The Havasu Canyon Trail is a treasure of Northern Arizona. It is truly an oasis, surrounded by towering red cliffs of the Grand Canyon. On the Havasupai Indian Reservation, the town of Supai is listed as one of the most inaccessible cities on the continental United States. It sits along the river and is only accessible by foot, horseback, or helicopter. A few miles up from Supai are aquifers that spring up water rich in minerals and turquoise in color. The river runs through a series of five waterfalls, with the biggest one, Mooney Falls, sending water crashing down from over 200 feet. The 15-mile hike in direct sunlight with temperatures reaching over 110 degrees is all worth it once you dive into the cold, clear water below. It’s an experience you won’t forget.

Hana — Bondi to Coogee Walk, Sydney, Australia
During the spring of my junior year of college, I studied abroad in the most beautiful place on earth (cue the bias). Less than a mile from my dorm was Coogee Beach, the last stop on the famous Bondi to Coogee coastal walk — about a four-mile trail looking over some of the most breathtaking views I will ever see in my life! Within those four miles, you get mountains, beaches, the Bondi Baths, bays, and a seemingly infinite number of dogs whose lives could not get any better. I will always remember how each beach along the walk had its own personality. Tamarama was wild and unpredictable, but surfers there thrived under pressure. Clovelly was calm and peaceful, usually where families with young kids spent their days snorkeling.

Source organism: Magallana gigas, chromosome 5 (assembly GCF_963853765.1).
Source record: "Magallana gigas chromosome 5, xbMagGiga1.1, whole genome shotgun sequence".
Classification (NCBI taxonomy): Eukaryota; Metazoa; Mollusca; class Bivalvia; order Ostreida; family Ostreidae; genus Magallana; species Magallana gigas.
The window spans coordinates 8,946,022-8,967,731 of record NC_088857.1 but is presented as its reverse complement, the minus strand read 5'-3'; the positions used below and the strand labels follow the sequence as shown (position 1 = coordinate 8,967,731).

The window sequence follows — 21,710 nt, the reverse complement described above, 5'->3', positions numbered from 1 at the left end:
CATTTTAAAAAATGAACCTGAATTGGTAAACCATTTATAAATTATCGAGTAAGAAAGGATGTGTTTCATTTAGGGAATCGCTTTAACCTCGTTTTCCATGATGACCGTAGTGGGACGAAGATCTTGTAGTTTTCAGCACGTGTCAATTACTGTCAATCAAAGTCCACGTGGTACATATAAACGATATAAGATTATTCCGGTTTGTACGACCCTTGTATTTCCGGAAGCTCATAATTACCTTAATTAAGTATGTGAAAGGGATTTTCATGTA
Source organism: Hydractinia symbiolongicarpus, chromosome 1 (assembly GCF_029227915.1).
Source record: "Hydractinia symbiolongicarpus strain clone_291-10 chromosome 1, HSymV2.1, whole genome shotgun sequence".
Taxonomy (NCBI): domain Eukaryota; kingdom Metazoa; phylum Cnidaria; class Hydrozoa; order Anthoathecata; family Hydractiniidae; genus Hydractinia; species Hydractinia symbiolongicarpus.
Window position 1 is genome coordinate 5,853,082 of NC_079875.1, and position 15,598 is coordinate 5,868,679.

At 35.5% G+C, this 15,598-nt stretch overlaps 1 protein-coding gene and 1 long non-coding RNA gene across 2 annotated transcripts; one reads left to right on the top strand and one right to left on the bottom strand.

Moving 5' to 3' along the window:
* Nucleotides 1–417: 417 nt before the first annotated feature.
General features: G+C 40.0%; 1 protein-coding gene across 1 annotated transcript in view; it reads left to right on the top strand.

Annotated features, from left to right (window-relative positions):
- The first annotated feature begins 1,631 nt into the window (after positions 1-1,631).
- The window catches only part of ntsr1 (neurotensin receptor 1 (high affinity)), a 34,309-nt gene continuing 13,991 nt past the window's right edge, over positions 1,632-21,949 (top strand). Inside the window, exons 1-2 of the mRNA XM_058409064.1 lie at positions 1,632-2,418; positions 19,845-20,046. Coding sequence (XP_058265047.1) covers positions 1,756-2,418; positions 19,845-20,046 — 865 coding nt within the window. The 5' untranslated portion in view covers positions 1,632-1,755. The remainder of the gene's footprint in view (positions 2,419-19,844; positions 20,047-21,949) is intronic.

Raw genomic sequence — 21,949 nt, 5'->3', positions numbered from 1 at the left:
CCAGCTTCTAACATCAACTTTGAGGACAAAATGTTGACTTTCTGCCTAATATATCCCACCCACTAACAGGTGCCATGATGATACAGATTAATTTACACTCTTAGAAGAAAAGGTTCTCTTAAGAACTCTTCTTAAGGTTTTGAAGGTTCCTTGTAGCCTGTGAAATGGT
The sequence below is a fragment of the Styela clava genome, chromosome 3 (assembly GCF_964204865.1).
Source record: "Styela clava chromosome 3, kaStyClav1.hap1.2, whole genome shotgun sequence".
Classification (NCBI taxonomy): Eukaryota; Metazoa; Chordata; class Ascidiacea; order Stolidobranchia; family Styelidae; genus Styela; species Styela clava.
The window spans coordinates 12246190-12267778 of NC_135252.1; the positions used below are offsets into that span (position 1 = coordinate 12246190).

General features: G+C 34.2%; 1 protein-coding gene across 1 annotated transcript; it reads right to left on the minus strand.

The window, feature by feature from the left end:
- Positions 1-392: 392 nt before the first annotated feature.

Out of all my Sydney adventures, I felt the luckiest having this trail in my own neighborhood. It’s where I connected with new friends, found solitude, explored my new home, and even spent my 21st birthday. There’s no doubt that I’ll be back!

Photo by Hana Chabinsky

Andrew — East Bay Bike Path, Providence, Rhode Island
Growing up in Providence, the East Bay Bike Path was one of those trails I “discovered” as a kid that I keep coming back to as an adult.  Roughly 15 miles long, the path starts in the Fox Point neighborhood of Providence, crosses the Seekonk River and runs south along the eastern coast of Narragansett Bay. The route takes you through some stunning views of the coastline, is well maintained and offers easy access all along the way for cycling and walking.

My favorite part is the Old Bridge Path, connected just north of where the bike path begins, which takes you by the Crook Point Bascule Bridge – an abandoned railway drawbridge that’s stuck in the “up” position. The broken bridge has stubbornly avoided demolition for over 40 years and has become an oddly beautiful and sentimental icon of the city. Maybe you have to be there to understand.

Photo by Andrew Curtin